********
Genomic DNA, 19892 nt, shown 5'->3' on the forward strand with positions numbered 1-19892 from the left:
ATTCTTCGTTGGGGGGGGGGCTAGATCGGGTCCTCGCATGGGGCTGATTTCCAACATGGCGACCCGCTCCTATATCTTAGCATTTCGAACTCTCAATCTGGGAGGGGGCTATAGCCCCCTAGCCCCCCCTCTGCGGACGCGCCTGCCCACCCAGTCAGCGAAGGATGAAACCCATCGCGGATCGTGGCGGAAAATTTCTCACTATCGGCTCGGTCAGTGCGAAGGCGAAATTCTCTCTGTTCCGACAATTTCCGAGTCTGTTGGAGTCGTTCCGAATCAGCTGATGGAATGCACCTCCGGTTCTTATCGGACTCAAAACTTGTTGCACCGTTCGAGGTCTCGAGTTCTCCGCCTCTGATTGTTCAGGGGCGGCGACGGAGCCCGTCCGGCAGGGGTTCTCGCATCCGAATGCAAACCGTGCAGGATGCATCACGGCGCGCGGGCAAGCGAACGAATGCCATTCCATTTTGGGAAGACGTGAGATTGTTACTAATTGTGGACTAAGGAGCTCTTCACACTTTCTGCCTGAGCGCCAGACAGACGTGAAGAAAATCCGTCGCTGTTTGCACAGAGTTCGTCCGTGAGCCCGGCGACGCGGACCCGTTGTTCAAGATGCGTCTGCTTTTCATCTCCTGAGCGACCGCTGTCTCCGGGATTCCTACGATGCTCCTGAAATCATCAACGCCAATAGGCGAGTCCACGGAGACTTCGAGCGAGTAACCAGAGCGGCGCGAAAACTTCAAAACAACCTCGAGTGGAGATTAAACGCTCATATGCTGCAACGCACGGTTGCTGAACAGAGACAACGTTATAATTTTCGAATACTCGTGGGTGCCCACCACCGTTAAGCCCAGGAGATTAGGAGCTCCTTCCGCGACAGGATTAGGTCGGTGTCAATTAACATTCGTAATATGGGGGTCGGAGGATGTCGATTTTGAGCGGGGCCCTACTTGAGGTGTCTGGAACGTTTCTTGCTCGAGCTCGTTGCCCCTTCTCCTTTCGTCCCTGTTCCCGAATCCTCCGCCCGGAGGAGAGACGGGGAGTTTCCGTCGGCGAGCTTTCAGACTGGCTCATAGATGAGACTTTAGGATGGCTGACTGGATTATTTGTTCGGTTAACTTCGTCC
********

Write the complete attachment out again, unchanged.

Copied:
Genomic DNA, 19892 nt, shown 5'->3' on the forward strand with positions numbered 1-19892 from the left:
ATTCTTCGTTGGGGGGGGGGCTAGATCGGGTCCTCGCATGGGGCTGATTTCCAACATGGCGACCCGCTCCTATATCTTAGCATTTCGAACTCTCAATCTGGGAGGGGGCTATAGCCCCCTAGCCCCCCCTCTGCGGACGCGCCTGCCCACCCAGTCAGCGAAGGATGAAACCCATCGCGGATCGTGGCGGAAAATTTCTCACTATCGGCTCGGTCAGTGCGAAGGCGAAATTCTCTCTGTTCCGACAATTTCCGAGTCTGTTGGAGTCGTTCCGAATCAGCTGATGGAATGCACCTCCGGTTCTTATCGGACTCAAAACTTGTTGCACCGTTCGAGGTCTCGAGTTCTCCGCCTCTGATTGTTCAGGGGCGGCGACGGAGCCCGTCCGGCAGGGGTTCTCGCATCCGAATGCAAACCGTGCAGGATGCATCACGGCGCGCGGGCAAGCGAACGAATGCCATTCCATTTTGGGAAGACGTGAGATTGTTACTAATTGTGGACTAAGGAGCTCTTCACACTTTCTGCCTGAGCGCCAGACAGACGTGAAGAAAATCCGTCGCTGTTTGCACAGAGTTCGTCCGTGAGCCCGGCGACGCGGACCCGTTGTTCAAGATGCGTCTGCTTTTCATCTCCTGAGCGACCGCTGTCTCCGGGATTCCTACGATGCTCCTGAAATCATCAACGCCAATAGGCGAGTCCACGGAGACTTCGAGCGAGTAACCAGAGCGGCGCGAAAACTTCAAAACAACCTCGAGTGGAGATTAAACGCTCATATGCTGCAACGCACGGTTGCTGAACAGAGACAACGTTATAATTTTCGAATACTCGTGGGTGCCCACCACCGTTAAGCCCAGGAGATTAGGAGCTCCTTCCGCGACAGGATTAGGTCGGTGTCAATTAACATTCGTAATATGGGGGTCGGAGGATGTCGATTTTGAGCGGGGCCCTACTTGAGGTGTCTGGAACGTTTCTTGCTCGAGCTCGTTGCCCCTTCTCCTTTCGTCCCTGTTCCCGAATCCTCCGCCCGGAGGAGAGACGGGGAGTTTCCGTCGGCGAGCTTTCAGACTGGCTCATAGATGAGACTTTAGGATGGCTGACTGGATTATTTGTTCGGTTAACTTCGTCC